In the spirit of poetry month, I thought I’d make a poem for this week’s post. Last year, I celebrated the month with the post Late To The Poetry Party, offering a poem and several links to other poets (who actually submit poems and win honors).
Have you ever heard a term that sounded so odd you wanted to blurt, “Say what?”
That’s how I felt when I first heard of Ekphrastic poetry but I didn’t ask the question out loud. First, my mind and tongue tried to wrap itself around the weird word. Second, maybe I didn’t want to hear the definition; sounded like a cutting word.
I heard the word from my writing mentor, Fred Arroyo, who participated in this interesting workshop:
“PINTURA : PALABRA, a project in ekphrasis” is a multi-year initiative that encourages new Latino writing inspired by art, above all a Smithsonian American Art Museum traveling exhibit titled Our America: The Latino Presence in American Art. Aspects of this initiative include ekphrastic writing workshops; inviting writers to engage with the exhibit; and partnering with literary journals to publish portfolios of ekphrastic writing. The exhibit debuted in Washington, D.C. in 2013 and concludes its tour in Sioux City, Iowa in 2017.
You can read how he uses ekphrastic poetry here.
This is from the Poetry Foundation:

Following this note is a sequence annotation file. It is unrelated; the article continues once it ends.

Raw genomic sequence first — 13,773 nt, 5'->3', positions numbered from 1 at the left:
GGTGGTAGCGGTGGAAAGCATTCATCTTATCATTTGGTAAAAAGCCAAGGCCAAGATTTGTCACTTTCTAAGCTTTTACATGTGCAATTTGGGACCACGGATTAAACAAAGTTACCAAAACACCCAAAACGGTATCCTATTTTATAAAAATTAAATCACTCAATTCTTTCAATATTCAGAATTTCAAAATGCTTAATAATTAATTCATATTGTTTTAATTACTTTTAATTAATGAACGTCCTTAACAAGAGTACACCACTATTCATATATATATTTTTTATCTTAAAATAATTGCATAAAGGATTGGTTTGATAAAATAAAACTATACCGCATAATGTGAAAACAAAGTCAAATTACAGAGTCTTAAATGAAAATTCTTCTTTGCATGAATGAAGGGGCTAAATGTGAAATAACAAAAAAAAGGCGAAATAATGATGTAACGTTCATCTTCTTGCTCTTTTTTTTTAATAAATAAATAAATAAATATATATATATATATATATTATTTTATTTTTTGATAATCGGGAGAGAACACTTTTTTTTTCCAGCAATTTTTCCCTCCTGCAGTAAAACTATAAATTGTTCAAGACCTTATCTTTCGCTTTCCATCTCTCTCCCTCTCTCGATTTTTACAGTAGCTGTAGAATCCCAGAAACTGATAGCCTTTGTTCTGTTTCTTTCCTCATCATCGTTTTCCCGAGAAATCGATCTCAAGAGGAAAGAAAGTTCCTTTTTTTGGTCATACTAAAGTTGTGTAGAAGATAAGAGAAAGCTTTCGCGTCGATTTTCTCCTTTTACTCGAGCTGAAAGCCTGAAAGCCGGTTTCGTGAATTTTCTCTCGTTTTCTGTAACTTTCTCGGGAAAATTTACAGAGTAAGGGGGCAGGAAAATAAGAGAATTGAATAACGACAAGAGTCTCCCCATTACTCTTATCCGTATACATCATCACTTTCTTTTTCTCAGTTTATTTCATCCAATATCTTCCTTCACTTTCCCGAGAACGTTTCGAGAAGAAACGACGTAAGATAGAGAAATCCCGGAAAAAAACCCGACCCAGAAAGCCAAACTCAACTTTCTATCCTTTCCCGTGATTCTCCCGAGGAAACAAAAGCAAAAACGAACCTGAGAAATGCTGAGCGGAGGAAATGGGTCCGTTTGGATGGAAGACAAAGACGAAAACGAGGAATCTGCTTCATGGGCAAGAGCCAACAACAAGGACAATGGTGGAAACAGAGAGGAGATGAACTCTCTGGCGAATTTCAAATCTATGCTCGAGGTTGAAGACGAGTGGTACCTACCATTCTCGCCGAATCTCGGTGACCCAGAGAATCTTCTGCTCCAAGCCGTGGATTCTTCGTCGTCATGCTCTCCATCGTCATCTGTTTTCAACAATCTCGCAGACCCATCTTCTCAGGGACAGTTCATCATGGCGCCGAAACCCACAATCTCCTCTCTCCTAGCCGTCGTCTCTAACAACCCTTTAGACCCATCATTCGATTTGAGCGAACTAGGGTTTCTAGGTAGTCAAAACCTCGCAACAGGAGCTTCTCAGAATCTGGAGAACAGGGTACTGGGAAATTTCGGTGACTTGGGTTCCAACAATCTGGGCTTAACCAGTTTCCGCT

An ekphrastic poem is a vivid description of a scene or, more commonly, a work of art. Through the imaginative act of narrating and reflecting on the “action” of a painting or sculpture, the poet may amplify and expand its meaning.
Now, whenever I go to a museum or see a lovely piece of photography, my creative juices begin squirting and sometimes land on something I like.
This is a photo which mesmerized me for a few minutes. A story followed.
In another time,
sunlight danced on the shoulders
of forbidden lovers
pressed against columns
moist with passion
a canopy to cover scandal,
sighs of love.
Her velvet gown
crushed by nubby wool
of a friar’s frock,
surrounded by scents of jasmine
and aromatic oils.
More than one great romance
glowed in the shadows
of the setting sun
in another century, in another monastery.
The photo connected with me, perhaps because I love architecture, medieval times, and television shows like “Reign.”
I find that Ekphrastic poetry is a good way to stimulate creativity and can serve as a writing prompt. Many times I need something to propel me to start writing, especially if I’m revising (which is most of the time).
So tell me, what do you see?